Armyanskii ln., 4-2, Moscow, 101000, Russia


Tatiana Bokhan1, Eduard Galazhinsky2, Dmitry Leontiev3, Elena Rasskazova3,4, Olga Terekhina1, Anna Ulyanich2, Marina Shabalovskaya1,5, Sergey Bogomaz2, Tamara Vidyakina2
  • 1 National Research Tomsk State University, 36 Lenina Str., Tomsk, 634050, Russian Federation
  • 2 Tomsk State University, 36 Lenin Avenue, Tomsk, 634050, Russian Federation
  • 3 National Research University Higher School of Economics, 20 Myasnitskaya Str., Moscow, 101000, Russian Federation
  • 4 Moscow State University , 1 Leninskie Gory, Moscow, 119991, Russia
  • 5 Siberian State Medical University, 2 Moskovsky Trakt Str., Tomsk, 634050, Russian Federation

COVID-19 and Subjective Well-Being: Perceived Impact, Positive Psychological Resources and Protective Behavior

2021. Vol. 18. No. 2. P. 259–275 [issue contents]

While negative psychological effects of COVID-19 pandemic are actively studied, little is known about the eventual positive reactions to the pandemic including the capacity to see positive opportunities in this situation and about personality resources that may help to cope and to maintain well-being despite lifestyle restrictions. The aim of our study was to reveal positive personality resources that contribute to buffering the negative effects and its consequences on individual lives. 474 adults 18-81 years old from Siberia (Russia) participated in May 2020 in a survey about the impact of the pandemic and self-isolation and also filled out psychometric measures of well-being and psychological resources (PANAS, PWI, Value of Life Scale, MHC, MSTAT-I, LOT, GSE, Hardiness Survey, SOC, Personal Life Position inventory). One in three respondents reported worsening emotional condition through the previous two weeks and poor adherence to governmental self-isolation recommendations, and 43.6% reported increased financial difficulties. Taking into account not only the negative but also positive subjective effect of the pandemic enabled the improved accuracy in prediction of both well-being and adherence to the governmental measures. The less a person mentioned the positive side of the pandemic, the more strongly their adherence to the governmental measures depended on perceived negative effects (worries and threats). Tolerance for ambiguity, the challenge component of hardiness, harmony with life predicted perceived positive effects after adjusting for negative effects. Psychological resources could play a buffering role as regards the vulnerability to negative psychological effects of the pandemic and help to find positive opportunities.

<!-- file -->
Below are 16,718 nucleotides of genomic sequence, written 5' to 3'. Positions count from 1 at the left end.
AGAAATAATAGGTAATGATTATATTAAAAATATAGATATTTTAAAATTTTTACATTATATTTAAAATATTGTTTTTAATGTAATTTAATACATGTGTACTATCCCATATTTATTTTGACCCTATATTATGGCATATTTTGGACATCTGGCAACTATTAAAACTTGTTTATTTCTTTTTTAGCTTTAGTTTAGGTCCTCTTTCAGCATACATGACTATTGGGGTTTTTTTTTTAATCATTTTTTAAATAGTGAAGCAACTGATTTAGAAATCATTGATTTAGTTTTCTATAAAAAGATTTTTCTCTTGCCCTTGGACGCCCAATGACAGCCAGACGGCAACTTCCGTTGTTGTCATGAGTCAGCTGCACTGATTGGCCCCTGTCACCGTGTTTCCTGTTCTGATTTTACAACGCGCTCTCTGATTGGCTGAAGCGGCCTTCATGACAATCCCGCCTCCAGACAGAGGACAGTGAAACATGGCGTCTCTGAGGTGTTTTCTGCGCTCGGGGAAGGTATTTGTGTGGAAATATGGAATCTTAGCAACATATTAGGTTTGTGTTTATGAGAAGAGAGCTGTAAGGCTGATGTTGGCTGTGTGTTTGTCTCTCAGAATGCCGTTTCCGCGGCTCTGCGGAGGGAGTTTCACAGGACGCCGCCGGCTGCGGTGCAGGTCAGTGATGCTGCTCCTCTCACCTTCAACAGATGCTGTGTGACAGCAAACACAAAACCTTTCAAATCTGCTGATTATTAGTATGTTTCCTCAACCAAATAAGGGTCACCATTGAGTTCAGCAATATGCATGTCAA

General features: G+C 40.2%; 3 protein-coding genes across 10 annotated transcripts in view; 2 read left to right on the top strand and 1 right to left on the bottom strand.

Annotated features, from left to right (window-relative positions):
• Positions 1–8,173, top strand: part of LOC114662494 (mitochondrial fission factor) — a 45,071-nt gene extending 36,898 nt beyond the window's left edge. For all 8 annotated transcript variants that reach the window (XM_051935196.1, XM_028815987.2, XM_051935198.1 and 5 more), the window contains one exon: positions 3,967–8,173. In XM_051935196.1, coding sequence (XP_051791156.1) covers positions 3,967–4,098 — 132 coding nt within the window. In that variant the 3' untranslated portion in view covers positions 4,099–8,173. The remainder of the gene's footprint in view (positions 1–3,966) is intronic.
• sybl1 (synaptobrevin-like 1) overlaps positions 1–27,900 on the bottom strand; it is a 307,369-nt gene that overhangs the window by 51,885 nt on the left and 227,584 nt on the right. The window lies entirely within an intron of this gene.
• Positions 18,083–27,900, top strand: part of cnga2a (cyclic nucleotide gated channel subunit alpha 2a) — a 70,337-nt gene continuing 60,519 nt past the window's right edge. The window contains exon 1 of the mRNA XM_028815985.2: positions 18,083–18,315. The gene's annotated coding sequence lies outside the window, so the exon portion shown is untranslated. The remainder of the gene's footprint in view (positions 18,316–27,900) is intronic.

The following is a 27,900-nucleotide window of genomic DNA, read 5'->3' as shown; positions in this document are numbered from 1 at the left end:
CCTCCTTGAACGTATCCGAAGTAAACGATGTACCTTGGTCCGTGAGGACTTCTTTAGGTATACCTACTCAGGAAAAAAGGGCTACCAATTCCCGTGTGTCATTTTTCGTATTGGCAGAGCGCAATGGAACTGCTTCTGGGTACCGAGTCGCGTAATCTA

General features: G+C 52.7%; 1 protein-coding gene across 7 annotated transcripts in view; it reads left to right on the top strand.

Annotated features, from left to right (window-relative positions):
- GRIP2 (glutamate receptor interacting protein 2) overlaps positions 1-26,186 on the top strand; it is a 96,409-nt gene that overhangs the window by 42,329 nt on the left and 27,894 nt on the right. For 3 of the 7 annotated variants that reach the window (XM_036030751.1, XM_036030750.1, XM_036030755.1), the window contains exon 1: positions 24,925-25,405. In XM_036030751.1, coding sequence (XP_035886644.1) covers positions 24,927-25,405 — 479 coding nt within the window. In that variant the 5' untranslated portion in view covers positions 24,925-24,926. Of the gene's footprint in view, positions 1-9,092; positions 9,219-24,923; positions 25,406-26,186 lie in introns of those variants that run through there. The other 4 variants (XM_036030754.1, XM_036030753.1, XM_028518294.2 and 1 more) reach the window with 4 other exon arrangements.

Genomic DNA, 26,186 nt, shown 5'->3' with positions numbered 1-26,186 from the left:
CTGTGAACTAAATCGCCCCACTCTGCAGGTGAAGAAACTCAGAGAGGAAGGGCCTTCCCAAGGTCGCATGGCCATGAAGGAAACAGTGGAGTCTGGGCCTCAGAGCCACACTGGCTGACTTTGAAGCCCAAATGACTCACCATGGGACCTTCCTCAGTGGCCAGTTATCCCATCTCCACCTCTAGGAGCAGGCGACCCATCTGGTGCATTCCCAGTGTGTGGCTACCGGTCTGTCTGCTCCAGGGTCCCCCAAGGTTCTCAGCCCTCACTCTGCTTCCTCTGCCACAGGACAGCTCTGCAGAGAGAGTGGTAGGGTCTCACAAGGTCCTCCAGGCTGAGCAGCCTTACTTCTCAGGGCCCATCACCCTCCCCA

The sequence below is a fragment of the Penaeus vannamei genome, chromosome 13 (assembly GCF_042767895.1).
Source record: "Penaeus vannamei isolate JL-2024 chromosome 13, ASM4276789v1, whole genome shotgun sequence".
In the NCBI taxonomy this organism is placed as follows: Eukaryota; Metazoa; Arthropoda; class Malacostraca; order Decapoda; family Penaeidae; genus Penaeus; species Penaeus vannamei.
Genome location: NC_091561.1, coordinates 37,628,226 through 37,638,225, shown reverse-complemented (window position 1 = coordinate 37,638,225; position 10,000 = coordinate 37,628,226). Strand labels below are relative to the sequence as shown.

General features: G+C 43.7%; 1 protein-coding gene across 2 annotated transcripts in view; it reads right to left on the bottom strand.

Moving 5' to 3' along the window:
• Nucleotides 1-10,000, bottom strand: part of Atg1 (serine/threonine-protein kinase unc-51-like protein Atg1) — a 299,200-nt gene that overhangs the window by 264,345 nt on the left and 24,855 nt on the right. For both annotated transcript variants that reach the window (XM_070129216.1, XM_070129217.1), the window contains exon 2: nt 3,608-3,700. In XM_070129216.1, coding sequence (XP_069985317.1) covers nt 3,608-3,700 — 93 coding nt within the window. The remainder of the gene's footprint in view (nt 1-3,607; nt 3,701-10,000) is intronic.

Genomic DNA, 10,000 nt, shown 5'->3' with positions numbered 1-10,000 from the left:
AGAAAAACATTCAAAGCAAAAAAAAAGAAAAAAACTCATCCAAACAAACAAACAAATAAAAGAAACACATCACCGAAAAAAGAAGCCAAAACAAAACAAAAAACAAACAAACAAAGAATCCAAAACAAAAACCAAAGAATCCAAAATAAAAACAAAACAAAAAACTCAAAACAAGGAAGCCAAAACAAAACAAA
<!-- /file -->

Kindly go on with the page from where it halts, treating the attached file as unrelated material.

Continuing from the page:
Citation: Bokhan T., Galazhinsky E., Leontiev D., Rasskazova E., Terekhina O., Ulyanich A., Shabalovskaya M., Bogomaz S., Vidyakina T. (2021). COVID-19 and Subjective Well-Being: Perceived Impact, Positive Psychological Resources and Protective Behavior. Psychology. Journal of Higher School of Economics, vol. 18, no 2, pp. 259-275 (in Russian)
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